The tax year in Puerto Rico is the calendar year.
In most cases, taxpayers must file an individual income tax return on a calendar-year basis by 15 April of the following year. Filing of returns, availability of deductions, and applicability of tax rates depends on residency and US citizenship.
An automatic extension of time to file is granted (upon request) if submitted by 15 April. This extension is for six months.
The following three categories of filing status are available for taxpayers:
- Individual: includes (i) unmarried individuals; (ii) married individuals who are separated for a continuous period of 12 months, including the last day of the tax year, and that have been living in separate households for an uninterrupted period of 183 days (within the continuous 12-month period); and (iii) married taxpayers with pre-nuptial agreements expressly stating that the marriage would follow total asset separation.
- Married taxpayers living together and filing jointly.
- Married taxpayers living together and filing separately.
For tax years after 31 December 2018, the obligation to file a Puerto Rico income tax return will be triggered when gross income minus the exemptions allowed under the Code is more than USD 0, unless the total income tax was withheld at source. Taxpayers are also required to file a tax return if the net income subject to ABT is USD 25,000 or more.
'Premium' tax return filing system
For those taxpayers who only report income from wages, the Puerto Rico Treasury Department will generate a 'pro-forma' tax return with the taxpayer’s information. The taxpayer will only need to review and approve the return in order to complete the filing.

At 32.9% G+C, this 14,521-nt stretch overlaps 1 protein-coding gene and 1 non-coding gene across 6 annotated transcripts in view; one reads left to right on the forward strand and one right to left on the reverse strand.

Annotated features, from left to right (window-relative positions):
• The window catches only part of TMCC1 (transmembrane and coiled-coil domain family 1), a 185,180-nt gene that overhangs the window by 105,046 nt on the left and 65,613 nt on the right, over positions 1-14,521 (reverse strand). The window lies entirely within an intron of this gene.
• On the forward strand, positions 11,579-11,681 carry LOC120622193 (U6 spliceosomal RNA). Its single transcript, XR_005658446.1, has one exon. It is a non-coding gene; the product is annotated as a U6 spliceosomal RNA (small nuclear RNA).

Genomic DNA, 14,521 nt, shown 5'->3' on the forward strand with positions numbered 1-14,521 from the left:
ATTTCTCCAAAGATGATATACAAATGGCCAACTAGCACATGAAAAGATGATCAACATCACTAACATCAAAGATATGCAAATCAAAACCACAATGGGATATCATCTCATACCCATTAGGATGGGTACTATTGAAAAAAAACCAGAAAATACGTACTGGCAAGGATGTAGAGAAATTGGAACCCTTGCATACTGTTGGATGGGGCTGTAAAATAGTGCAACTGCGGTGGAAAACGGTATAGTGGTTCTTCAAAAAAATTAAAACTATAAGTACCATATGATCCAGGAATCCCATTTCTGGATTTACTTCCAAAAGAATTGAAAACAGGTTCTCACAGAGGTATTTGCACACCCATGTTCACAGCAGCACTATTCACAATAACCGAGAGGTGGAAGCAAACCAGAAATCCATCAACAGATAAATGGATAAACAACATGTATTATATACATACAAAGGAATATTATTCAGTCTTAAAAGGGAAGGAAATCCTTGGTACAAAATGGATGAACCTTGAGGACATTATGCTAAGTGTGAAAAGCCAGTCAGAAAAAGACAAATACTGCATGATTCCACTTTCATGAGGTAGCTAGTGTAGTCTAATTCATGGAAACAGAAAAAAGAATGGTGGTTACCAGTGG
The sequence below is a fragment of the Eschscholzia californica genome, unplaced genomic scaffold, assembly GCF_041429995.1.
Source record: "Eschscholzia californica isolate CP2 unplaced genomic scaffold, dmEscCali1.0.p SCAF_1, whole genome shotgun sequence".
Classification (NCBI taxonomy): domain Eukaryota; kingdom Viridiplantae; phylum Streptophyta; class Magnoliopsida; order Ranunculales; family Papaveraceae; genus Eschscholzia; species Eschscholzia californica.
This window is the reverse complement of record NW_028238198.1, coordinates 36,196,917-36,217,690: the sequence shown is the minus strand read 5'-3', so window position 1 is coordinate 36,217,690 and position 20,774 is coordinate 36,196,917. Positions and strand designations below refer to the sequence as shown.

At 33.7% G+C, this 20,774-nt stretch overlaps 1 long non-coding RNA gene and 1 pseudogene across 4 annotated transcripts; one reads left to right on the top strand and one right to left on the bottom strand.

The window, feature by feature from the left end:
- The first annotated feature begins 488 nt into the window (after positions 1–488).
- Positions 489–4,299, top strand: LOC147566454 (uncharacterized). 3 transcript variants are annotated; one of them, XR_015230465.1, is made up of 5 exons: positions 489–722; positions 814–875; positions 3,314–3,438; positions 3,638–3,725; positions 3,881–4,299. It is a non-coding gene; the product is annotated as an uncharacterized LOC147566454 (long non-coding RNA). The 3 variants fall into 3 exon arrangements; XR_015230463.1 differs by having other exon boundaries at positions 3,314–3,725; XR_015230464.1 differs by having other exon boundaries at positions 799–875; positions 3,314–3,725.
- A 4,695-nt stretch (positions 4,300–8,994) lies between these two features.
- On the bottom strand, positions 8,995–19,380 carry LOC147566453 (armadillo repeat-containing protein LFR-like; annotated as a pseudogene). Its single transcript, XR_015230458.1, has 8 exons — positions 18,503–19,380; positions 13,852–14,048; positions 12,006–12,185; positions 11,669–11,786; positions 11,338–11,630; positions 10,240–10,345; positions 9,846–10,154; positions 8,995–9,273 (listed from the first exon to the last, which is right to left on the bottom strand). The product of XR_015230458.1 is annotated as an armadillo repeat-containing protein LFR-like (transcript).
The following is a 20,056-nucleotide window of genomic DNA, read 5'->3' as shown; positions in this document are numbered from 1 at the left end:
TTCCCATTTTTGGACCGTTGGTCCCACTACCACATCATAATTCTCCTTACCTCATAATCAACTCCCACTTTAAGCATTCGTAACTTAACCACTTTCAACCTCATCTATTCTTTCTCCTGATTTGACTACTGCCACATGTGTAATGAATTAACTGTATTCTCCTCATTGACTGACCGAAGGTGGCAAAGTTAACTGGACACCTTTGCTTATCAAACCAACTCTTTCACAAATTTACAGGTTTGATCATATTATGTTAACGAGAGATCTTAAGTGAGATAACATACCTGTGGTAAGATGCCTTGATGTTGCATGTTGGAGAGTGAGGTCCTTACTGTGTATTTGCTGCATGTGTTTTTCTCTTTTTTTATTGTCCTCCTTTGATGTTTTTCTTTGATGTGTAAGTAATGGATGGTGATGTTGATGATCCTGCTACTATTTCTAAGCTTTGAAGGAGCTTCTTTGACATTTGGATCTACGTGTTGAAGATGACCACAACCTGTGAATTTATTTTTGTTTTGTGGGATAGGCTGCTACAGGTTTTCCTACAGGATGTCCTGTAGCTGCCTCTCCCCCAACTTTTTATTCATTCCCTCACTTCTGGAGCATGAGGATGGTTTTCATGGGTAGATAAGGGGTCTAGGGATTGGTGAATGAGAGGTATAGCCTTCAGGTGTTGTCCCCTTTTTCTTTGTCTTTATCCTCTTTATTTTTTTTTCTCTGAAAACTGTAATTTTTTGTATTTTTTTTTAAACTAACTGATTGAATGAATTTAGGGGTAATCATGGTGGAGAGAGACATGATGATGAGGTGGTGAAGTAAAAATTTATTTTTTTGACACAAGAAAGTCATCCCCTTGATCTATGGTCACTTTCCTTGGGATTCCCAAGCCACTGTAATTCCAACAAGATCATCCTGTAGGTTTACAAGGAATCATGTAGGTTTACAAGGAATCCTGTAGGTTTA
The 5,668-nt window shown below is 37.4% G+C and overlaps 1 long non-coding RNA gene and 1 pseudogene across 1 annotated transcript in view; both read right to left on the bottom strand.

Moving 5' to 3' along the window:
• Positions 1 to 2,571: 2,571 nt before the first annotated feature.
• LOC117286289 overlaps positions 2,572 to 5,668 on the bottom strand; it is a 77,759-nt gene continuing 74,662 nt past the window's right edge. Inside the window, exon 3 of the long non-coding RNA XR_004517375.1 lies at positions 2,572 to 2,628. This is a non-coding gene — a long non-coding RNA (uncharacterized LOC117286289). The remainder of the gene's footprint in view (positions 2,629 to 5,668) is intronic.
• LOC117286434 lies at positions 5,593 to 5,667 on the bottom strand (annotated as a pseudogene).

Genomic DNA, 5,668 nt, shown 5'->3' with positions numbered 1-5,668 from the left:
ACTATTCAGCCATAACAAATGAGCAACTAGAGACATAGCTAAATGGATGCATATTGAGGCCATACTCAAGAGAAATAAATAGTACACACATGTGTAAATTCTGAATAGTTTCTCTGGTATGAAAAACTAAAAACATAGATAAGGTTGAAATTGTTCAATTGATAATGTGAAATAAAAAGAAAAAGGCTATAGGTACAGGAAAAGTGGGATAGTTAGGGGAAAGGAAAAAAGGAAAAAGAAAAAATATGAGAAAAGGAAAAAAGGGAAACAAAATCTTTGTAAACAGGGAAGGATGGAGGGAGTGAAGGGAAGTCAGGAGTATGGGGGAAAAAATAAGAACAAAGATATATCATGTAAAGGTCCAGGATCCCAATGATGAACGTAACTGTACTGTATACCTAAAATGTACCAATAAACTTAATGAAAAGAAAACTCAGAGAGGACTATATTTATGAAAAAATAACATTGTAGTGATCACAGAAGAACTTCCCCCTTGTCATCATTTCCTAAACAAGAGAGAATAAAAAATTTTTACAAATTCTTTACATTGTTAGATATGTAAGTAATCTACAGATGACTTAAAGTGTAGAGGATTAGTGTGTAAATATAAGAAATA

Payment of tax
Puerto Rico follows a 'pay as you go' withholding mechanism to fund income taxes on compensation throughout the year. For Puerto Rican residents, the employer will compute the income tax withholding for each employee based on the information provided by the employee on a specific form and with tables or percentage methods provided by the PR Treasury Department. Puerto Rican employees who are non-residents are subject to a flat 29% withholding in the case of foreign nationals and to a 20% withholding in the case of US citizens. In the case of a Puerto Rican resident who provides services (rather than as an employee) to another resident person, the income earned while providing such services will be subject to a withholding flat rate of 10%. Such withholding tax (WHT) rate does not apply to the first USD 500 of income earned by the individual who provides the services.
Puerto Rican resident taxpayers with income not subject to withholding (e.g. self-employment income, capital gains, rent) must generally make quarterly payments of estimated tax due 15 April, 15 June, 15 September, and 15 January. If the taxpayer's balance due will be at least USD 1,000, the taxpayer will be subject to the payment of quarterly payments of estimated tax. Any balance of tax owed is due 15 April of the following year.